Influence and Interactions in Monetary Policy Committees.

Arnab Bhattacharjee, Sean Holly

    Research output: Contribution to conferencePaper


    Over the last two decades central bank independence has become
    the default for the conduct of monetary policy. In turn the decision-
    making process, within a central bank, has become - by design - much
    more transparent. The governance of this process is generally embed-
    ded in some type of committee. In turn, the use of committees to
    make decisions about interest rates, and other aspects of monetary
    policy, has increased the amount of information –again deliberately –
    made available about this decision-making itself. This in turn has gen-
    erated a large literature on how committees make decisions, how they
    interact among themselves, and whether or not the outcome re‡ects
    the consensus, a majority decision, or perhaps the domination of one
    or more members of the committee in the decision-making process.
    This paper o¤ers further insight into how decisions are made within a
    committee and and proposes a method by which we can detect hidden
    interactions among members of a committee, once we’ve conditioned
    on the factors that in‡uence individual committee member’s decisions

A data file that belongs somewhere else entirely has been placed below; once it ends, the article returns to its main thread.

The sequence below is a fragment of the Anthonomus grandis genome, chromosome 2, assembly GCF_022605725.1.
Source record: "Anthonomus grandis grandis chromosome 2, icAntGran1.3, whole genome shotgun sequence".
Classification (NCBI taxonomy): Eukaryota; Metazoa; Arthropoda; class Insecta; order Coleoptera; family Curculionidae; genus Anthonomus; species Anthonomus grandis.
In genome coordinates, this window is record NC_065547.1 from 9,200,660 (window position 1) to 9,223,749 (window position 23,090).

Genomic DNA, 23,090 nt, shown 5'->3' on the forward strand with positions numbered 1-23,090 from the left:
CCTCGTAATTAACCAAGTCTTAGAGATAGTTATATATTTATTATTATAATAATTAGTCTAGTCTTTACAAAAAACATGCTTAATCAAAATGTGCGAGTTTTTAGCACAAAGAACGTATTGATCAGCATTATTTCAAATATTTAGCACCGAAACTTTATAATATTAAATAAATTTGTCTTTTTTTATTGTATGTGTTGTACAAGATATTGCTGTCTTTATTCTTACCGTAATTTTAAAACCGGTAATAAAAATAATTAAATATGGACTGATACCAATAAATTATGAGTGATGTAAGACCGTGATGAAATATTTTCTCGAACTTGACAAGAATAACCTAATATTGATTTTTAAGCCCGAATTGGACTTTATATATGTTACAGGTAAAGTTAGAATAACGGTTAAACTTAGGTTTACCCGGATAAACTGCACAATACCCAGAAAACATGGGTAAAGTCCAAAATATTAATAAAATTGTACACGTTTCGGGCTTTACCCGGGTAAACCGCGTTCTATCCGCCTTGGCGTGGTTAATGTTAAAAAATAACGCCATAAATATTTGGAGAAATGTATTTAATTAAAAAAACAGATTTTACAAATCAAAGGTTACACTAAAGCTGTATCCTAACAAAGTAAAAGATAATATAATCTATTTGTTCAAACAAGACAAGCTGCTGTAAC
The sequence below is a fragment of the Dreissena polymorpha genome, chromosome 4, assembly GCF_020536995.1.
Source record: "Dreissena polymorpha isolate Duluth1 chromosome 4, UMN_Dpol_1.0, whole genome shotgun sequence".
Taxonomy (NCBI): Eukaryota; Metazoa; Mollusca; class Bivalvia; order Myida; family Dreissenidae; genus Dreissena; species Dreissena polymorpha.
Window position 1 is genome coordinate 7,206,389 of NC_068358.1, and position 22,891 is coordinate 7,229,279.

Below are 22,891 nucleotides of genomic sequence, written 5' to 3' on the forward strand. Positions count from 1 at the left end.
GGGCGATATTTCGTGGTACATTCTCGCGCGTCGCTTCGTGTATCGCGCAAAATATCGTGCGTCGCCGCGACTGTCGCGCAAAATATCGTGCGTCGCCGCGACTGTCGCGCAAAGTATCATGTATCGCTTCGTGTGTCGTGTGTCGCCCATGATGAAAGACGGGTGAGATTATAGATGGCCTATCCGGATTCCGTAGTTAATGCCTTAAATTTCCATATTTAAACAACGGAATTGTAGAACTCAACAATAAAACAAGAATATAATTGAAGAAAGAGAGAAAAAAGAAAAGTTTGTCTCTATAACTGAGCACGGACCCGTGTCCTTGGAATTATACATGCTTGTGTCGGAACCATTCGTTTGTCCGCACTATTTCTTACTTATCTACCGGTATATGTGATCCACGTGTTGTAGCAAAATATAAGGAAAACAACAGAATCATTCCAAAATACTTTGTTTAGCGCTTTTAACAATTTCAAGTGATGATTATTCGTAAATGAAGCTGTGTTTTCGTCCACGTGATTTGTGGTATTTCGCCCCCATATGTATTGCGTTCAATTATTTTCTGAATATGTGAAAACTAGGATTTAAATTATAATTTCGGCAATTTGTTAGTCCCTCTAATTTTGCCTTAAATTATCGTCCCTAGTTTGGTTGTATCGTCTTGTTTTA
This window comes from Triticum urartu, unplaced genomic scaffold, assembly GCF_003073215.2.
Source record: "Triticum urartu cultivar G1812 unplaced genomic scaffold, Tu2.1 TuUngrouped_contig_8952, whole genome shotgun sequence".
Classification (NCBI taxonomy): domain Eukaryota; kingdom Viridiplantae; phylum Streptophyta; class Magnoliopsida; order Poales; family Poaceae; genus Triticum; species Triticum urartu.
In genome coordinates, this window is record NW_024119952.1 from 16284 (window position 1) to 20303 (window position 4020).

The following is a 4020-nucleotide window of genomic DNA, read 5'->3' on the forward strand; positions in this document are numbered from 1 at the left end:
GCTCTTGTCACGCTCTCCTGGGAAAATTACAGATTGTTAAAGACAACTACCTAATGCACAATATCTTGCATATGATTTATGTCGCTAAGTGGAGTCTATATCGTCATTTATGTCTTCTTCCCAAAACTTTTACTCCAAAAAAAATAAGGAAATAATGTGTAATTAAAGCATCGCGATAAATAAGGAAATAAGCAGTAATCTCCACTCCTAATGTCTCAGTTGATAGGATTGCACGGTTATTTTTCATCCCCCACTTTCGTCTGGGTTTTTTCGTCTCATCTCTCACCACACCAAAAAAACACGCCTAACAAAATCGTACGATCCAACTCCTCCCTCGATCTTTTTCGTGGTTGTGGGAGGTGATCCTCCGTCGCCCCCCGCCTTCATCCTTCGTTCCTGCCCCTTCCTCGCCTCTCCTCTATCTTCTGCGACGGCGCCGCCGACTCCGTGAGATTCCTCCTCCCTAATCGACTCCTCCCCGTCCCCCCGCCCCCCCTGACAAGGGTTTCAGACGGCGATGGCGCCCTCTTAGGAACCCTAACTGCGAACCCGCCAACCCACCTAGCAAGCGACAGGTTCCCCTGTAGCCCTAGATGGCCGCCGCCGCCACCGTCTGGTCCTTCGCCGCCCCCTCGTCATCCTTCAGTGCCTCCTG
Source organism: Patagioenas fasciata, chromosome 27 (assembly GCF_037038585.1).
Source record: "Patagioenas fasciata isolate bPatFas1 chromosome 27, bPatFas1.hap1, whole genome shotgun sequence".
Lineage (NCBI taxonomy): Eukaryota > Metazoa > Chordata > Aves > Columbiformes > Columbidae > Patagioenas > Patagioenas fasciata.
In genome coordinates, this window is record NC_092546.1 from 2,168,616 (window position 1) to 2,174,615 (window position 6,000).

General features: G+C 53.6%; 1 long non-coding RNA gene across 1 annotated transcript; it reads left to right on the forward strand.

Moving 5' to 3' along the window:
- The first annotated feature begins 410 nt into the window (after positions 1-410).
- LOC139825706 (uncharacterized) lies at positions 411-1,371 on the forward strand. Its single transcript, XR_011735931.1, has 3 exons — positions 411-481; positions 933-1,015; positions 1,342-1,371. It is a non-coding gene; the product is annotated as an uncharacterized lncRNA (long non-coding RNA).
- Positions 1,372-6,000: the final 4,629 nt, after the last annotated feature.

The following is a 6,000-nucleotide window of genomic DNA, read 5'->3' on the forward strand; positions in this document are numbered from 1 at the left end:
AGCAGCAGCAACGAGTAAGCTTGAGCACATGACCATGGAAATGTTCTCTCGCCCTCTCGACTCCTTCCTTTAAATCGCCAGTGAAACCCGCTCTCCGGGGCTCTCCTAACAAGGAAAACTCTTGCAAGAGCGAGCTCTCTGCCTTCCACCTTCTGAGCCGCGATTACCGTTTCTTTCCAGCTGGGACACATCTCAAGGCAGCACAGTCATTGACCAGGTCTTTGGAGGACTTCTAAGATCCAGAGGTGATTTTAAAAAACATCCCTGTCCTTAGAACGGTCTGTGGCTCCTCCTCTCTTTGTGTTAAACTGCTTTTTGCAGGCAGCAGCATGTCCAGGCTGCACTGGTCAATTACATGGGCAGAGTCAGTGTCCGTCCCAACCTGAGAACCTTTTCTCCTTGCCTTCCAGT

on interest rates. Using our method we are able to identify directions
    of in‡uence. In other words, a committee member can in‡uence an-
    other committee member, but not necessarily be in‡uenced in return
    by that member. In other words, that can be considerable asymmetry
    in the in‡uence committee members have, and how they are in‡uenced
    in turn by others.
    Original languageEnglish
    Number of pages48
    Publication statusPublished - 29 Apr 2012
    Event44th Annual Money Macro and Finance Conference - Trinity College, Dublin, Ireland
    Duration: 6 Sept 20128 Sept 2012


    Conference44th Annual Money Macro and Finance Conference
    Abbreviated titleMMF 2012
    Internet address


    • committee decision making
    • cross-section and spatial interaction
    • Generalised method of moments
    • Censored Regression Model
    • Expectation-Maximisation Algorithm
    • Monetary Policy Committee


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